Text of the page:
Opinion - How Bethesda Killed Fallout
Escapist Magazine has an editorial on how Bethesda killed Fallout.
Let’s make one thing clear: I didn’t bemoan the lack of an option to kill children in Bethesda’s Fallout games, but those who did had a point. The original Fallout games were dark. Dark as fuck. Just downright bleak. Yes, they were full of jabs at mid-century American bombast, but those jabs landed with a dry chuckle and left a bitter aftertaste. The joke, they seemed to say, was ultimately on you, sitting in America, enjoying the fruits of that bombast. It took apart Manifest Destiny by showing the inevitable end result, leaving you to draw your own conclusions about whether or not we’re the good guys.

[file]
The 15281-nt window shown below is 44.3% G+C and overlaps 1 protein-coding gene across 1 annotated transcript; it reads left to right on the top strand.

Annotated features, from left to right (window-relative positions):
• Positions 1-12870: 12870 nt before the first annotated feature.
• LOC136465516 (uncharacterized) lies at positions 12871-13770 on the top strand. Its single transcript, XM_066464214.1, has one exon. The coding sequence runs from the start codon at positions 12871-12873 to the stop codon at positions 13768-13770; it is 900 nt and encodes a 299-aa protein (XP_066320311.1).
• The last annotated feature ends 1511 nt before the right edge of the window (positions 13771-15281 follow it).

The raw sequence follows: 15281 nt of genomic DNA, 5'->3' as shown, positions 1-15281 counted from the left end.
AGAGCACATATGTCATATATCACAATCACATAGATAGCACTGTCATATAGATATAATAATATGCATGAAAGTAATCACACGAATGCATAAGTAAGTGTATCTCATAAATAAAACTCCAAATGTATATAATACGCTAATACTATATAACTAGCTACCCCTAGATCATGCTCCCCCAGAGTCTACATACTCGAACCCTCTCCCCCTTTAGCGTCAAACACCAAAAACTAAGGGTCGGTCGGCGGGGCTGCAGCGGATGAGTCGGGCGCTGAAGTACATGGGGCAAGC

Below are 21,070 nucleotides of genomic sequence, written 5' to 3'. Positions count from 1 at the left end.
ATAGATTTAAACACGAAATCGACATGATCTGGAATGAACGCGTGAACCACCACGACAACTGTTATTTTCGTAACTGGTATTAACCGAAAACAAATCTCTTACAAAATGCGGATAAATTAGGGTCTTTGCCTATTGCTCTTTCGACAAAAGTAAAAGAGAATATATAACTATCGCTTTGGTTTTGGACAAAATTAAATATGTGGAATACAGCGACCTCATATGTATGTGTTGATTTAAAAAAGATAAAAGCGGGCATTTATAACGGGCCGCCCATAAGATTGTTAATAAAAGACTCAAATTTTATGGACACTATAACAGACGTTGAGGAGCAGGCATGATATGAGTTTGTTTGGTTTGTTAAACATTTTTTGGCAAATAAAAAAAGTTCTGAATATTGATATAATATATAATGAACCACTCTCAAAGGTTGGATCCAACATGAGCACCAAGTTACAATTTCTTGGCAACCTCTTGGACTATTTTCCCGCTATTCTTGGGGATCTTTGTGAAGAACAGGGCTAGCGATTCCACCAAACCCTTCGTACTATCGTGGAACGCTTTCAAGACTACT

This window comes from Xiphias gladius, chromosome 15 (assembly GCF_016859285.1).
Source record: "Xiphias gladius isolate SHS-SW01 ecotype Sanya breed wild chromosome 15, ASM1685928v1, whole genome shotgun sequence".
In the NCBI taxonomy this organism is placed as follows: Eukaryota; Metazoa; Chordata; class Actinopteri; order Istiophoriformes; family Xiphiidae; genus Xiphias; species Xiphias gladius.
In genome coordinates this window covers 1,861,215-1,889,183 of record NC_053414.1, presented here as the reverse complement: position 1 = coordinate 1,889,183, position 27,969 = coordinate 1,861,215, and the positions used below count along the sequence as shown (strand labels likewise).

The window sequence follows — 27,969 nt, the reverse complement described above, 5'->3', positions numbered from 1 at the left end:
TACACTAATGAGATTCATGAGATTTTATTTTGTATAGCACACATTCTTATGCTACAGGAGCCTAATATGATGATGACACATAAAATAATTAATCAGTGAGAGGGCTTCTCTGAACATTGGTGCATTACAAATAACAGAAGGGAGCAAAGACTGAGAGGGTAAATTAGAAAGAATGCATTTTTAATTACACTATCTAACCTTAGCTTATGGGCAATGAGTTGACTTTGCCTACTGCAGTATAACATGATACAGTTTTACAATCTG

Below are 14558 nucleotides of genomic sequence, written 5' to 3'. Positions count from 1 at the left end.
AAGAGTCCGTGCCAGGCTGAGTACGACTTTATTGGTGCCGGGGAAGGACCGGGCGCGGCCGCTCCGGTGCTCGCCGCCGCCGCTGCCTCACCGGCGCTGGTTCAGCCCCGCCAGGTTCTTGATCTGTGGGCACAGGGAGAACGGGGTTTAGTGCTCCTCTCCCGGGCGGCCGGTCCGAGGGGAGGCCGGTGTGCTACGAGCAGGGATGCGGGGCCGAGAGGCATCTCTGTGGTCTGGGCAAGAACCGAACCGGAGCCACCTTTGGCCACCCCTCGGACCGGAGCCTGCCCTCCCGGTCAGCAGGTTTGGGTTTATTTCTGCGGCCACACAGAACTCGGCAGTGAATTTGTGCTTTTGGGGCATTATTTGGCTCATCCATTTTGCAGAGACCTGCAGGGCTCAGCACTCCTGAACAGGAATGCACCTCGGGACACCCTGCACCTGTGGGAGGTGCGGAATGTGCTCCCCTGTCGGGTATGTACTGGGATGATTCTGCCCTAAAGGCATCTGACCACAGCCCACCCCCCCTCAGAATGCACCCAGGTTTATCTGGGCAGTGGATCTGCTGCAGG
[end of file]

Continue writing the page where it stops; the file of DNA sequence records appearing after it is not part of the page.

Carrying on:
Bethesda’s Fallout, instead, hears the whispers of hubris inherent in Fallout’s lessons of post-World War II Americana and amplifies those whispers to a shout, drowning out the lesson or insight within them. Bethesda’s Fallout’s jabs at mid-century Americana aren’t at the expense of those of us who grew up in it, but rather those who don’t buy into it. And they aren’t subtle jabs so much as graceless haymakers, landing with a guffaw and a wave of nausea. In Fallout, the atomic-fueled techno-consumerism of the late 21st Century is both setting and antagonist. The world “before” was both awesome and terrible. Its masters beneficent and cruel. In attempting to solve humanity’s problem through science, they ultimately created new ones, amplified the old ones, and almost exterminated humanity in the process. In Bethesda’s Fallout, you can not only pick up where the 21st Century left off, but you can try most of its failed experiments over again, and purchase the fruits of those once-doomed dalliances in stores. In real life.